News / Canada

Canada's minority communities 'vigilant and aware' of possible 'Trump effect'

Minorities are worried about the divisive language south of the border after Canada has seen its own spike in coverage of hate crimes after the U.S. election.

A graffiti removal worker cleans anti-Semitic graffiti, including a swastika, that was spray painted on the door of The Glebe Minyan and home of Rabbi Anna Maranta in Ottawa.

The Canadian Press

A graffiti removal worker cleans anti-Semitic graffiti, including a swastika, that was spray painted on the door of The Glebe Minyan and home of Rabbi Anna Maranta in Ottawa.

There’s a subtle sense of sadness among many people in Canadian communities targeted by racism and hate since Donald Trump’s election. Sadness mixed with a heightened sense of vigilance, and the resolve to stand up against hate and not let it impact Canada the way it has south of the border.

Since the U.S. election, acts of racism — including swastikas spray painted on synagogues and racist flyers being taped to light poles — have made headlines in Canada. Some people speculating that upticks in hate crimes are a result of the “Trump effect,” whereby people who subscribe to far-right ideologies may feel emboldened to act out against minority communities.

Syed Imtiaz Ahmad, President of the Islamic Society of North America Canada, says Muslim Canadians are concerned over how the Trump effect may affect Canadian society in general.

“That concern may lead to worries and even fear when we read about events that could be genuinely viewed as right wing terrorism,” said Ahmad.

“What is happening is not totally surprising. There has always been a feeling among some people of ‘us versus them.’ ‘Them’ being people who may look different (and) a fear of the unknown.”

“Sometimes these feelings can be exploited for political gains, just as it happened in the United States recently. It is occupying our attention now in the Conservative Party leadership in Alberta, and it is also happening in parts of Europe.”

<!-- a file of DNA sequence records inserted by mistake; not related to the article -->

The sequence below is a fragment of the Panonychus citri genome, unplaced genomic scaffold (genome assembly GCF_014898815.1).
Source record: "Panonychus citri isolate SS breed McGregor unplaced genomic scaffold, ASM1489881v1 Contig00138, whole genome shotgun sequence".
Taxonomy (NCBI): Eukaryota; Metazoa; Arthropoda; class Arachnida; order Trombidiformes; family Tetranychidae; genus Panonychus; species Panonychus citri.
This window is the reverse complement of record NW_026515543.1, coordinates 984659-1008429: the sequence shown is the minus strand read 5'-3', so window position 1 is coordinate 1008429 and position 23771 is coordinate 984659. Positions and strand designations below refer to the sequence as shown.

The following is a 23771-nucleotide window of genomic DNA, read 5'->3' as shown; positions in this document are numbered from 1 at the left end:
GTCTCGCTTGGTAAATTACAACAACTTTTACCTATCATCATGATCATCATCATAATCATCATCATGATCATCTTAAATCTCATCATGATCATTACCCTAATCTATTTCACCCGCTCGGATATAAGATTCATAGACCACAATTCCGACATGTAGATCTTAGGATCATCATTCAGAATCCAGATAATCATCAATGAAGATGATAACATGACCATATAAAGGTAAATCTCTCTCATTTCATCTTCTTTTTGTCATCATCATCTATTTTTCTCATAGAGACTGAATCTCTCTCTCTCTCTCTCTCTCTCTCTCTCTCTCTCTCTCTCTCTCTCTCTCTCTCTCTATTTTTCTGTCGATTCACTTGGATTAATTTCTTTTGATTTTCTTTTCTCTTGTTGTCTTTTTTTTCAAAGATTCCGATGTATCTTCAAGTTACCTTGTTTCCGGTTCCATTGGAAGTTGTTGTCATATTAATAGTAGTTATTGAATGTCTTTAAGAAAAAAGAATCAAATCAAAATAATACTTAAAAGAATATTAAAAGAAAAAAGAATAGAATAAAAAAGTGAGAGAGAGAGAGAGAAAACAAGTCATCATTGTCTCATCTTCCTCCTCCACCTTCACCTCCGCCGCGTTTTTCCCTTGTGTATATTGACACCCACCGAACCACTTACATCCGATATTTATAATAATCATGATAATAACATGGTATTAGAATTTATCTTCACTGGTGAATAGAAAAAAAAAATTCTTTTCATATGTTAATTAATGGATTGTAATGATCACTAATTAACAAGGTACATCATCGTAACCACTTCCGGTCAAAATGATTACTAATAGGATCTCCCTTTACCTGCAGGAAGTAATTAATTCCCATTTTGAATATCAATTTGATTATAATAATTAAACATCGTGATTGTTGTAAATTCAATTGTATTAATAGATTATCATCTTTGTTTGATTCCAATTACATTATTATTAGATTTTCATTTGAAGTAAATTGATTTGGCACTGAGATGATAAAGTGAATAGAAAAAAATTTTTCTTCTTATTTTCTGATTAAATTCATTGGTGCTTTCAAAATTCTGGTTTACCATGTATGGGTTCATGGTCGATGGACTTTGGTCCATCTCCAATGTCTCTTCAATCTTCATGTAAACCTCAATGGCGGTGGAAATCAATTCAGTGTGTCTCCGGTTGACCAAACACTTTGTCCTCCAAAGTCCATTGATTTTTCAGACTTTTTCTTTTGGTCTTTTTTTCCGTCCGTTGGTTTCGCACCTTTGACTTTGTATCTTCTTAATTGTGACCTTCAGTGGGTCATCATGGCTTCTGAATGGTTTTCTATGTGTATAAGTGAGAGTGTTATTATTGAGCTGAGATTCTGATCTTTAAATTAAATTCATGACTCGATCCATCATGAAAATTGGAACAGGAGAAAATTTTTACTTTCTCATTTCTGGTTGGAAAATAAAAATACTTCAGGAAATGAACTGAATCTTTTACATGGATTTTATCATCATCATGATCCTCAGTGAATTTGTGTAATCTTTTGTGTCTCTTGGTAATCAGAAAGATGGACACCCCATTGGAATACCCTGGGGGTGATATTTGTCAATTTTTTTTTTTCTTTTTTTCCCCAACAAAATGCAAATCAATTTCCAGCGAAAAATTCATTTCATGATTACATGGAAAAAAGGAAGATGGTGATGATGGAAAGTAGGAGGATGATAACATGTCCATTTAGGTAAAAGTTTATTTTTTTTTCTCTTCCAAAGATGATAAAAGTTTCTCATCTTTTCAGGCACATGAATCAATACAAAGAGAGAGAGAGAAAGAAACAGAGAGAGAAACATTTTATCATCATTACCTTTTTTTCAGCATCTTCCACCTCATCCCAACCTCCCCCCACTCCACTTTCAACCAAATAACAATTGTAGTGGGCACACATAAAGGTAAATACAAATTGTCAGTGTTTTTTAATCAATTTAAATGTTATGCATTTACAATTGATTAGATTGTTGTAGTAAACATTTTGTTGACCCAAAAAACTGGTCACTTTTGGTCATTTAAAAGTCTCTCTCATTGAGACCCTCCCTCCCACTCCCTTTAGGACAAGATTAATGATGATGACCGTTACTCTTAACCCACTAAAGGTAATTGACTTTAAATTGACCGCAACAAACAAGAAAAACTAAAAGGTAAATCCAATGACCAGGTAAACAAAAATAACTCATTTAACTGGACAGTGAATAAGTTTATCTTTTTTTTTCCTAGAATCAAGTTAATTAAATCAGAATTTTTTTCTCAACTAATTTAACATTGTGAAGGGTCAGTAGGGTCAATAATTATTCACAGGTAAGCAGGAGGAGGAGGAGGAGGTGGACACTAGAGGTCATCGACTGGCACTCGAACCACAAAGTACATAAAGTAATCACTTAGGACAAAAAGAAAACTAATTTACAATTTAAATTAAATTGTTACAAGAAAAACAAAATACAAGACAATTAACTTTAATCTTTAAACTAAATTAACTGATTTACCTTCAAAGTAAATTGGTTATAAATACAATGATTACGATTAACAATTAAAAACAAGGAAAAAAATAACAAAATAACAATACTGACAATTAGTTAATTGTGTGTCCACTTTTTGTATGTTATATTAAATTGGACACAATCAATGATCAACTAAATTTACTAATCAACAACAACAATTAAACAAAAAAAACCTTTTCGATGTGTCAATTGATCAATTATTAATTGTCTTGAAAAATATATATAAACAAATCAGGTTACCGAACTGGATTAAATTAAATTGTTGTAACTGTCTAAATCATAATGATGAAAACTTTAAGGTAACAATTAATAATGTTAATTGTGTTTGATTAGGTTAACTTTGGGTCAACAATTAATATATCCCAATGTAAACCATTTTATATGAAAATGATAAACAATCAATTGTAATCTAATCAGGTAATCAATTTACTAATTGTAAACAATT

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Ahmad said there’s always a chance for right-wing extremism to lead to acts of terrorism or violence, and this could lead to an “increasingly ugly climate of divisiveness.”

At the end of the day, it’s ignorance that leads to prejudice, says Ahmad. And politics can instigate this.

“Canadians in general are against the politics of divisiveness,” he says. “The politics of divisiveness failed in last provincial elections in Quebec, it failed in federal elections, and hopefully it will fail in the leadership race in Alberta.” 

Michael Bach, founder and CEO of the Canadian Center for Diversity and Inclusion, said he’s definitely concerned about the impact the Trump effect may have in our communities.

“I do believe that it is a very small minority of Canadians, but they got real noisy,” he said. “And unfortunately they tend to be people who don’t listen to reason and do things like spray swastikas on the doors of synagogues. So it’s no like you can have a reasonable debate with them.”

“Canada is not some utopia where racism does not exist,” he said. “(But) my hope is that we can overcome this (spate of hatred) relatively quickly, and we’re not going to spend the next four years dealing with the wave of the Trump effect.”

Martin Sampson is the director of communications at the Centre for Israel and Jewish Affairs, the advocacy agent of the Jewish Federations of Canada.